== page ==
A team of researchers has discovered that antibodies isolated from the immune system of recovered COVID-19 patients are effective in neutralizing all known strains of the virus, including the Delta and Omicron variants.

According to the researchers, targeted treatment with these antibodies delivered to the body in high concentrations may eliminate the need for repeated booster vaccinations and strengthen the immune system of populations at risk.

The research, which was carried out at Tel Aviv University, is the continuation of a previous study conducted in October 2020.

Led by Dr. Natalia Freund, from the university’s Clinical Microbiology and Immunology Department, in the initial study the research team sequenced all the B immune system cells from the blood of people who had recovered from the original COVID strain in Israel, and isolated nine antibodies that the patients produced.

In the new study, the researchers found that some of these antibodies are very effective in neutralizing the new coronavirus variants, Delta and Omicron.

“In the current study, we proved that two antibodies, TAU-1109 and TAU-2310, which bind the viral spike protein in a different area from the region where most of the antibodies were concentrated until now (and were therefore less effective in neutralizing the original strain) are actually very effective in neutralizing the Delta and Omicron variants,” said Freund.

“According to our findings, the effectiveness of the first antibody, TAU-1109, in neutralizing the Omicron strain is 92%, and in neutralizing the Delta strain, 90%. The second antibody, TAU-2310, neutralizes the Omicron variant with an efficacy of 84%, and the Delta variant with an efficacy of 97%.”

Freund believes that the efficacy of these antibodies might be related to the evolution of the virus, which became increasingly infectious with each variant, changing the amino acid sequence of the part of the spike protein that binds to the ACE2 receptor.

“In contrast, the antibodies TAU-1109 and TAU-2310 don’t bind to the ACE2 receptor binding site, but to another region of the spike protein – an area of ​​the viral spike that for some reason does not undergo many mutations – and are therefore effective in neutralizing more viral variants,” she said.

“These findings emerged as we tested all the known COVID strains to date,” she added.

The two antibodies cloned in Freund’s laboratory, were sent for tests to check effectiveness against live viruses in laboratory cultures at the University of California San Diego, and against pseudoviruses in the laboratories of the Faculty of Medicine of Bar-Ilan University in the Galilee; the results were identical and equally encouraging in both tests.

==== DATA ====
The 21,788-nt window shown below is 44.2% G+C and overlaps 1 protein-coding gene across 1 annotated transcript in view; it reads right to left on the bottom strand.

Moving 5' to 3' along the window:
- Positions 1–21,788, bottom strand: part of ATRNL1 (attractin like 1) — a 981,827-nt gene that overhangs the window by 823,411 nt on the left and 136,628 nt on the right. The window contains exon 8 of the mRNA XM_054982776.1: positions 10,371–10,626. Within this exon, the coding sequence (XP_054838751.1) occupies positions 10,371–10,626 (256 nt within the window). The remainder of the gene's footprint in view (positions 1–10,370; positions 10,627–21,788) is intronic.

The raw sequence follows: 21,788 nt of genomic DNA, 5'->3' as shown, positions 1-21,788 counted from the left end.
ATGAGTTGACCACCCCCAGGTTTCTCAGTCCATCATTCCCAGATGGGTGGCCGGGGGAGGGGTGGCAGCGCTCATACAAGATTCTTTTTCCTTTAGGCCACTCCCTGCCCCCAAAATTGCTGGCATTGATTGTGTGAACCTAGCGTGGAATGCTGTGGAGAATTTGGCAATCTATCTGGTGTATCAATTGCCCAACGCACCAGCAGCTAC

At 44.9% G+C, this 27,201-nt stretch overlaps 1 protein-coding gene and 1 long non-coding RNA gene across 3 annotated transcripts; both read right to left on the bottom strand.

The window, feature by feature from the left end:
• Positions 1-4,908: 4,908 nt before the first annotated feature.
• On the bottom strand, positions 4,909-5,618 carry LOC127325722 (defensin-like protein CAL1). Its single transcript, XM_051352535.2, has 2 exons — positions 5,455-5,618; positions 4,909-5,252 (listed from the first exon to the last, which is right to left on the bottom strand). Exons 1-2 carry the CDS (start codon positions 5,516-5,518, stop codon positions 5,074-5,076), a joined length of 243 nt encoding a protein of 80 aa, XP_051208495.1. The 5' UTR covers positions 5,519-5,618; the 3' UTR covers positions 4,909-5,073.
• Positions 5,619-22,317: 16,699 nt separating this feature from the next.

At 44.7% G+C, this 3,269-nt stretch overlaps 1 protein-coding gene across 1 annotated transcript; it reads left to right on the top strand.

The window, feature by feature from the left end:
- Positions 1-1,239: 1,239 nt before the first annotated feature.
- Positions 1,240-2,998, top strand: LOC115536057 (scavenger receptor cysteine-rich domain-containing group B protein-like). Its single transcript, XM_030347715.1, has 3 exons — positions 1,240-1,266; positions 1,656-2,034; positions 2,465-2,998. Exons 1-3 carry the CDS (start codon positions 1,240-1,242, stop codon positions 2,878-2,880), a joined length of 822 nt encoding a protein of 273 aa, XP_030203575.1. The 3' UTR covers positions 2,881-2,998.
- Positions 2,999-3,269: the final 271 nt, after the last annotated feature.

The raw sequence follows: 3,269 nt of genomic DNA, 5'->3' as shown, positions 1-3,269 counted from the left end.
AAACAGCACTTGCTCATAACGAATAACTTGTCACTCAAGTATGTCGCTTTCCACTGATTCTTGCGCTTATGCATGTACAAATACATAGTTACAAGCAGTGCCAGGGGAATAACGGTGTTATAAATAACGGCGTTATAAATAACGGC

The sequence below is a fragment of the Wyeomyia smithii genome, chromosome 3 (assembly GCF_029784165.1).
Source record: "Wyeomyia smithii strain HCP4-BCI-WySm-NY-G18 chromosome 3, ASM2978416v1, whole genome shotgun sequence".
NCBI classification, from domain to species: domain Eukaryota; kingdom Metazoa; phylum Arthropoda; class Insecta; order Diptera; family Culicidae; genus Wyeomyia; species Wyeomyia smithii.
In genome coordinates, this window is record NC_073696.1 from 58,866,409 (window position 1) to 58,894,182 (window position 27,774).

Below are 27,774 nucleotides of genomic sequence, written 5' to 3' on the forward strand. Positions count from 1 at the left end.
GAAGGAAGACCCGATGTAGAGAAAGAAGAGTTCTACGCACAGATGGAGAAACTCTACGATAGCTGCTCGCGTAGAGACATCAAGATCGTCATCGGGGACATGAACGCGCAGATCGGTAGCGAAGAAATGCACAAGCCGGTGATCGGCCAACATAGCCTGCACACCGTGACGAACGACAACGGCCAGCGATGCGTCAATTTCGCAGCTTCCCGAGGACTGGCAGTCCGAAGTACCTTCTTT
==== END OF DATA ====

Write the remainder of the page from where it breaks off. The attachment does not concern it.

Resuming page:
Freund said that she believes these antibodies can bring about a real revolution in the fight against COVID-19, by providing a viable alternative to booster doses.

“We need to look at the COVID-19 pandemic in the context of previous disease outbreaks that humankind has witnessed.  People who were vaccinated against smallpox at birth and who today are 50-years-old still have antibodies, so they are probably protected, at least partially, from the monkeypox virus that we have recently been hearing about,” she explained.

“Unfortunately, this is not the case with the coronavirus. For reasons we still don’t yet fully understand, the level of antibodies against COVID-19 declines significantly after three months, which is why we see people getting infected again and again, even after being vaccinated three times.

“In our view, targeted treatment with antibodies and their delivery to the body in high concentrations can serve as an effective substitute for repeated boosters, especially for at-risk populations and those with weakened immune systems,” she said.

“COVID-19 infection can cause serious illness, and we know that providing antibodies in the first days following infection can stop the spread of the virus. It is therefore possible that by using effective antibody treatment, we will not have to provide booster doses to the entire population every time there is a new variant,” she concluded.

The research was also carried out by doctoral students Michael Mor and Ruofan Lee of the Department of Clinical Microbiology and Immunology at the Sackler Faculty of Medicine, and in collaboration  with Dr. Ben Croker of the University of California San Diego, Prof. Ye Xiang of Tsinghua University in Beijing, Prof. Meital Gal-Tanamy and Dr. Moshe Dessau of Bar-Ilan University.

The study was published in the Nature journal Communications Biology.